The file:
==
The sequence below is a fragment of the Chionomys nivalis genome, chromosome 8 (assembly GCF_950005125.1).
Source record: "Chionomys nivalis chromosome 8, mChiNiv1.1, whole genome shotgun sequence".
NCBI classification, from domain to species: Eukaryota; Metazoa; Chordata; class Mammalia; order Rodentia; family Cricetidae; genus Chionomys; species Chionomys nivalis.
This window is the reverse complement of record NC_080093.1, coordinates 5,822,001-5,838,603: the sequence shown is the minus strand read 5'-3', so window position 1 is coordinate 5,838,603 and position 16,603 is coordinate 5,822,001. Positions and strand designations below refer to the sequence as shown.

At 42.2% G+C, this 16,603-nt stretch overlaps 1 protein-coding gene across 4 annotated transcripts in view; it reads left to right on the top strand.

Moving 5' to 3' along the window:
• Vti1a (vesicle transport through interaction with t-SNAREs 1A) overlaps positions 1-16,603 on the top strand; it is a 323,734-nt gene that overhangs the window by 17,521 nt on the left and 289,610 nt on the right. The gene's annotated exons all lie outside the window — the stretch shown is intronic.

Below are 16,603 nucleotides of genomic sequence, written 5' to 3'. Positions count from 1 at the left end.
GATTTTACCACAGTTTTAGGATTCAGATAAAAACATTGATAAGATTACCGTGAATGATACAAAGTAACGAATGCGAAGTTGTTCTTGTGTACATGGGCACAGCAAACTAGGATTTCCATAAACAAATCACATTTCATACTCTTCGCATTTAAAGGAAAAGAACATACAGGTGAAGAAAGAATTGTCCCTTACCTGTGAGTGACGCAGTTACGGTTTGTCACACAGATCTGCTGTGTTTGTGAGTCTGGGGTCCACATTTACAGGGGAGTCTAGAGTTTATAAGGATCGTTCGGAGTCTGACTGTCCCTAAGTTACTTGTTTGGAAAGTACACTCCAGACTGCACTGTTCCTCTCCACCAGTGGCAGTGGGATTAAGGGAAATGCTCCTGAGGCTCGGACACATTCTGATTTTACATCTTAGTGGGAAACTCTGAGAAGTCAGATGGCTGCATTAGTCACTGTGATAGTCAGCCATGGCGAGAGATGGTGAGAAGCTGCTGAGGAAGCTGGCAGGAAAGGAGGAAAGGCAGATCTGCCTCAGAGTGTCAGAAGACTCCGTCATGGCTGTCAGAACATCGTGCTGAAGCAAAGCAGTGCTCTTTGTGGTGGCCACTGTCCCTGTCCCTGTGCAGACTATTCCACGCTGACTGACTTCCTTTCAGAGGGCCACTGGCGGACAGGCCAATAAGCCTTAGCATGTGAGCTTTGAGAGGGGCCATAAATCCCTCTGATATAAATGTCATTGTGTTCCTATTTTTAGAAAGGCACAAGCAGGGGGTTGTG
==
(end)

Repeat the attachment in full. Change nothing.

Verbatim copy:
The sequence below is a fragment of the Chionomys nivalis genome, chromosome 8 (assembly GCF_950005125.1).
Source record: "Chionomys nivalis chromosome 8, mChiNiv1.1, whole genome shotgun sequence".
NCBI classification, from domain to species: Eukaryota; Metazoa; Chordata; class Mammalia; order Rodentia; family Cricetidae; genus Chionomys; species Chionomys nivalis.
This window is the reverse complement of record NC_080093.1, coordinates 5,822,001-5,838,603: the sequence shown is the minus strand read 5'-3', so window position 1 is coordinate 5,838,603 and position 16,603 is coordinate 5,822,001. Positions and strand designations below refer to the sequence as shown.

At 42.2% G+C, this 16,603-nt stretch overlaps 1 protein-coding gene across 4 annotated transcripts in view; it reads left to right on the top strand.

Moving 5' to 3' along the window:
• Vti1a (vesicle transport through interaction with t-SNAREs 1A) overlaps positions 1-16,603 on the top strand; it is a 323,734-nt gene that overhangs the window by 17,521 nt on the left and 289,610 nt on the right. The gene's annotated exons all lie outside the window — the stretch shown is intronic.

Below are 16,603 nucleotides of genomic sequence, written 5' to 3'. Positions count from 1 at the left end.
GATTTTACCACAGTTTTAGGATTCAGATAAAAACATTGATAAGATTACCGTGAATGATACAAAGTAACGAATGCGAAGTTGTTCTTGTGTACATGGGCACAGCAAACTAGGATTTCCATAAACAAATCACATTTCATACTCTTCGCATTTAAAGGAAAAGAACATACAGGTGAAGAAAGAATTGTCCCTTACCTGTGAGTGACGCAGTTACGGTTTGTCACACAGATCTGCTGTGTTTGTGAGTCTGGGGTCCACATTTACAGGGGAGTCTAGAGTTTATAAGGATCGTTCGGAGTCTGACTGTCCCTAAGTTACTTGTTTGGAAAGTACACTCCAGACTGCACTGTTCCTCTCCACCAGTGGCAGTGGGATTAAGGGAAATGCTCCTGAGGCTCGGACACATTCTGATTTTACATCTTAGTGGGAAACTCTGAGAAGTCAGATGGCTGCATTAGTCACTGTGATAGTCAGCCATGGCGAGAGATGGTGAGAAGCTGCTGAGGAAGCTGGCAGGAAAGGAGGAAAGGCAGATCTGCCTCAGAGTGTCAGAAGACTCCGTCATGGCTGTCAGAACATCGTGCTGAAGCAAAGCAGTGCTCTTTGTGGTGGCCACTGTCCCTGTCCCTGTGCAGACTATTCCACGCTGACTGACTTCCTTTCAGAGGGCCACTGGCGGACAGGCCAATAAGCCTTAGCATGTGAGCTTTGAGAGGGGCCATAAATCCCTCTGATATAAATGTCATTGTGTTCCTATTTTTAGAAAGGCACAAGCAGGGGGTTGTG